Spring is often the time when we take on new projects, like cleaning out the house. But it’s also the perfect time to work on another project: your health. If self-care has fallen by the wayside this winter, following the springtime practices of Ayurveda might be just the thing to help you blossom into a new, healthier you.
Put a spring in your step the ayurveda Way
Derived from the Sanskrit root “Ayu” meaning “life” and “Veda” meaning knowledge, Ayurveda is a philosophy and health science that originated in India more than 3,000 years ago, which promotes life and longevity. It centers around the concept that we are all deeply tied to nature, therefore it can teach us the best ways to go through our daily, weekly, and seasonal routines. Although our modern-day lives may seem wildly detached from nature—with our houses, grocery stores, and electronics—it still influences our lives.
“We, as people, are kind of a representation of the greater environment that we exist in. So you can’t assume that you’re controlling your entire environment because you’re locked in your house,” explained Jen Rand, an Ayurvedic health practitioner from Mount Madonna Institute. If you pay close attention, nature gives us clues on everything from how we should be eating to how we should be exercising.
One of the easiest ways to attune ourselves to nature is to eat with the seasons. In the winter, when it’s cold and the days are short, we tend to want heartier foods like soups and stews to keep us full and warm, much like a bear stocking up for hibernation. As spring thaws us out and we emerge from our hibernation, of sorts, nature greets us with lighter foods to help refresh us and balance out the sweet, sour, and salty foods we’ve been eating all winter.
“Spring’s all about eating things that are really fresh, like sauteed bitter greens, astringent vegetables like spicy arugula, and sprouts,” Rand said. The best way to find seasonal foods is to buy from local vendors and farmers markets. Not only will you be supporting your own wellbeing, you’ll be helping the local farmers as well.
There is a saying in Ayurveda that “like increases like,” while opposites decrease or balance you out. Eating cold foods in winter will only make you colder, and eating hot foods in summer will only make you hotter. Because spring is still on the chilly side, Rand recommends sticking to warmer foods, like soups and teas, rather than cold drinks and foods to help keep your body balanced. Herbal teas, like ginger tea with lemon or teas with turmeric root, can help keep you feeling warm and refreshed, as well as cleanse your digestion and possibly reduce inflammation.
Maintaining balance applies to more than just temperature, however. “There’s more moisture in the air in spring and that can lead to more congestion and allergies. If you already have a propensity to dampness and congestion in the body, adding more of that will have a cumulative effect,” Rand explained.
She recommends being mindful of what you’re eating and paying attention to how those foods are serving you. If you notice that certain foods like dairy or foods high in sugar make you more congested or tired, it might help to eliminate those things from your diet for a while, something Rand recognizes can be hard to do.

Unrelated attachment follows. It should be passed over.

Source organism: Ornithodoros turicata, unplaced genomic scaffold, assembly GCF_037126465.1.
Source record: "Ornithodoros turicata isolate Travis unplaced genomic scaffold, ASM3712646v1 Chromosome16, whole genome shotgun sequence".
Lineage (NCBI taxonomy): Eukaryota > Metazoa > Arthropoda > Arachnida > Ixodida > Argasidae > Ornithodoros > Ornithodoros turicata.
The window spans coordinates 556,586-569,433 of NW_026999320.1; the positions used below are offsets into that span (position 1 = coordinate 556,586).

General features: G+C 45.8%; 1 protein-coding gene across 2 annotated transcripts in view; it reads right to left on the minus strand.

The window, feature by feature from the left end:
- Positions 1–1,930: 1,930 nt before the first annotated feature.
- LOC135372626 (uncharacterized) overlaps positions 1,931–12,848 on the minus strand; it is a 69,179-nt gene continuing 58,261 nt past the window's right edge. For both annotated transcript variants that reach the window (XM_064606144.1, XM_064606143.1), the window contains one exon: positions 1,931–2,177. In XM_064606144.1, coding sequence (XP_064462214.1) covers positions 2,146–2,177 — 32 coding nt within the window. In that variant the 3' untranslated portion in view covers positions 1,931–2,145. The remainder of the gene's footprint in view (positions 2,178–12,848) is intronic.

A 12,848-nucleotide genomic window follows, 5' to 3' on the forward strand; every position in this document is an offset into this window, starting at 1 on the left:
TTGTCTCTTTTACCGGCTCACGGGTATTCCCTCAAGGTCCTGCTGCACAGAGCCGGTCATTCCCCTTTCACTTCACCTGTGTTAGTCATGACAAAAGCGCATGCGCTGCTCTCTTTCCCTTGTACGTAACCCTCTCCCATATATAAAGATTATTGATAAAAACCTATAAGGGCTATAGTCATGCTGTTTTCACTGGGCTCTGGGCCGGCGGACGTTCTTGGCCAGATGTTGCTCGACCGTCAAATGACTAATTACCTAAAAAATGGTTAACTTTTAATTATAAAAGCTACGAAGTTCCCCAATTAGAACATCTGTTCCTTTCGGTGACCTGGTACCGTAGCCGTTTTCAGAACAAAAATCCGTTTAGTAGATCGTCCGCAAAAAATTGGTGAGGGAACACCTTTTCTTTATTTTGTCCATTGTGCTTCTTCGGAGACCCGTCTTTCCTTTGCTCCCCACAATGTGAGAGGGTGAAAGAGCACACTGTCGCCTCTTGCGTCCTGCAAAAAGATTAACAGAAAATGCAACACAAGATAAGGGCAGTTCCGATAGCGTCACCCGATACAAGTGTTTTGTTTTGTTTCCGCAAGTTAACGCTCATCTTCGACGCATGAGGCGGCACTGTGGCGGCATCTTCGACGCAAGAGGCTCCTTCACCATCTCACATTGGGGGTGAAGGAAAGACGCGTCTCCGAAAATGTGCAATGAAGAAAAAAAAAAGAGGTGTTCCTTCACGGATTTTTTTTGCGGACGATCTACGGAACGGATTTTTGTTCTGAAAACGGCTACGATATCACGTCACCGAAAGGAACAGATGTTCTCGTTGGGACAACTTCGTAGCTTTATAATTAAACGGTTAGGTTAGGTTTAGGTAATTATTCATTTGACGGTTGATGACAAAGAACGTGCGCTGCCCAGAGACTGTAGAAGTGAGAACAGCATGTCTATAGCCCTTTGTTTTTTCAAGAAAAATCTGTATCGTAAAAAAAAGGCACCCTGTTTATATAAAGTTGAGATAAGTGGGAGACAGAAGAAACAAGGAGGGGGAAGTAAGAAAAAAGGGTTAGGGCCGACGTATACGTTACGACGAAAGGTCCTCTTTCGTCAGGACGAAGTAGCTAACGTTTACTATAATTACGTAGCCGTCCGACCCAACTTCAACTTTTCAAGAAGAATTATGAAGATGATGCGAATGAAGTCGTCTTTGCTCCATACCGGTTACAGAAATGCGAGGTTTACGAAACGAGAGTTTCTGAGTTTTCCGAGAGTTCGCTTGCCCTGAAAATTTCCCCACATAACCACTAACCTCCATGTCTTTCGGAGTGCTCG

“We have a concept in Ayurveda called ‘crimes against wisdom,’ where there’s something you know you’re not supposed to do but you do it anyway,” she said. It’s a struggle Rand thinks is heavily influenced by stress. Ultimately, it’s up to you to decide how much you mind the side-effects of certain foods, but Rand encourages making choices that bring you a sense of calm so that you aren’t approaching food from a stress-craving standpoint. Eventually you might realize you have more energy or you feel better.
Taking cues from the sun is another way nature guides us. Rand explains that as we get more sunlight and milder temperatures we usually find that we have more energy, so it’s a great time to be more active. Ideally, according to Ayurveda, the best time to exercise is in the morning because it syncs us with the rising sun, jumpstarts our metabolism, and boosts our mood for the rest of the day. Since spring is a time of new growth, it’s a great time to shake up routines by trying new forms of exercise. If you’re always doing the same exercises or going to the same fitness instructor, you become familiar with the same patterns, which can cause you to be less engaged. Stepping out of your comfort zone and experiencing new kinds of exercises helps awaken dormant muscles, freshens your perspective, and can even foster new friendships. If you’re used to exercising indoors, try outdoor activities. If you’re used to weight training, try yoga, which goes hand-in-hand with Ayurvedic principles. Even exercising in a new spot than what you’re accustomed to can help you pay closer attention to what’s going on.
While these general practices are a good start, Rand emphasizes that Ayurveda is a very personalized style of medicine. What is healing for one person could be detrimental to another. The Ayurveda practitioners at the Mount Madonna Institute can provide in-depth coaching in both Ayurveda and yoga to help you improve your health. If you’re interested in a consultation, they can be reached through Ayurveda@MountMadonnaInstitute.org.
Aligning with the pace of nature might seem difficult or odd, but it’s something Rand feels anyone can benefit from, especially if you’re feeling stressed and rundown. “It’s a nice way to slow down and take stock of your life before it’s all rushed past,” she explained. So, this spring, embrace what nature has to offer. You might find a sense of empowerment over your life you didn’t know you could have.